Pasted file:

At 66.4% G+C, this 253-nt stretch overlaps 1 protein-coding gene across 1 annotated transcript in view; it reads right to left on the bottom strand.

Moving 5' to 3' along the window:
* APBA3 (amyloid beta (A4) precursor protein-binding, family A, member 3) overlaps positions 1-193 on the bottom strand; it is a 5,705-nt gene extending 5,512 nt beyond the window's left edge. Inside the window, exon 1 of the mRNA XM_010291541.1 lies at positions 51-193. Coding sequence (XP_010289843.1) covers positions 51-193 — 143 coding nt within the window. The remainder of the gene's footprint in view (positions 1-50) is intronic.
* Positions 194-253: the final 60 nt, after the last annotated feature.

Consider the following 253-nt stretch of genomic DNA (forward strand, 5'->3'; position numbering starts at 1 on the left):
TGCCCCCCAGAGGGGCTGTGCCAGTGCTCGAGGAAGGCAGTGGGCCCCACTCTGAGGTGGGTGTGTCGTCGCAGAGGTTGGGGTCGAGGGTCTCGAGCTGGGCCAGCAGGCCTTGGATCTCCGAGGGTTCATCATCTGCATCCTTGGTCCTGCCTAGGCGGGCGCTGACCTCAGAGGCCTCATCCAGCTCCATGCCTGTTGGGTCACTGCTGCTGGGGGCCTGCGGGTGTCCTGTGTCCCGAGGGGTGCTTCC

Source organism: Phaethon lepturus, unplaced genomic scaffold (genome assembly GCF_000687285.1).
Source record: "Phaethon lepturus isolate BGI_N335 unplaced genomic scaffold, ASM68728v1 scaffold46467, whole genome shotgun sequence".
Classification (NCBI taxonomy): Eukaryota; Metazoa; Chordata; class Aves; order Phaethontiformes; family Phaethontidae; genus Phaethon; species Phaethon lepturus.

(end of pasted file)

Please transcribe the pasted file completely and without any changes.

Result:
At 66.4% G+C, this 253-nt stretch overlaps 1 protein-coding gene across 1 annotated transcript in view; it reads right to left on the bottom strand.

Moving 5' to 3' along the window:
* APBA3 (amyloid beta (A4) precursor protein-binding, family A, member 3) overlaps positions 1-193 on the bottom strand; it is a 5,705-nt gene extending 5,512 nt beyond the window's left edge. Inside the window, exon 1 of the mRNA XM_010291541.1 lies at positions 51-193. Coding sequence (XP_010289843.1) covers positions 51-193 — 143 coding nt within the window. The remainder of the gene's footprint in view (positions 1-50) is intronic.
* Positions 194-253: the final 60 nt, after the last annotated feature.

Consider the following 253-nt stretch of genomic DNA (forward strand, 5'->3'; position numbering starts at 1 on the left):
TGCCCCCCAGAGGGGCTGTGCCAGTGCTCGAGGAAGGCAGTGGGCCCCACTCTGAGGTGGGTGTGTCGTCGCAGAGGTTGGGGTCGAGGGTCTCGAGCTGGGCCAGCAGGCCTTGGATCTCCGAGGGTTCATCATCTGCATCCTTGGTCCTGCCTAGGCGGGCGCTGACCTCAGAGGCCTCATCCAGCTCCATGCCTGTTGGGTCACTGCTGCTGGGGGCCTGCGGGTGTCCTGTGTCCCGAGGGGTGCTTCC

Source organism: Phaethon lepturus, unplaced genomic scaffold (genome assembly GCF_000687285.1).
Source record: "Phaethon lepturus isolate BGI_N335 unplaced genomic scaffold, ASM68728v1 scaffold46467, whole genome shotgun sequence".
Classification (NCBI taxonomy): Eukaryota; Metazoa; Chordata; class Aves; order Phaethontiformes; family Phaethontidae; genus Phaethon; species Phaethon lepturus.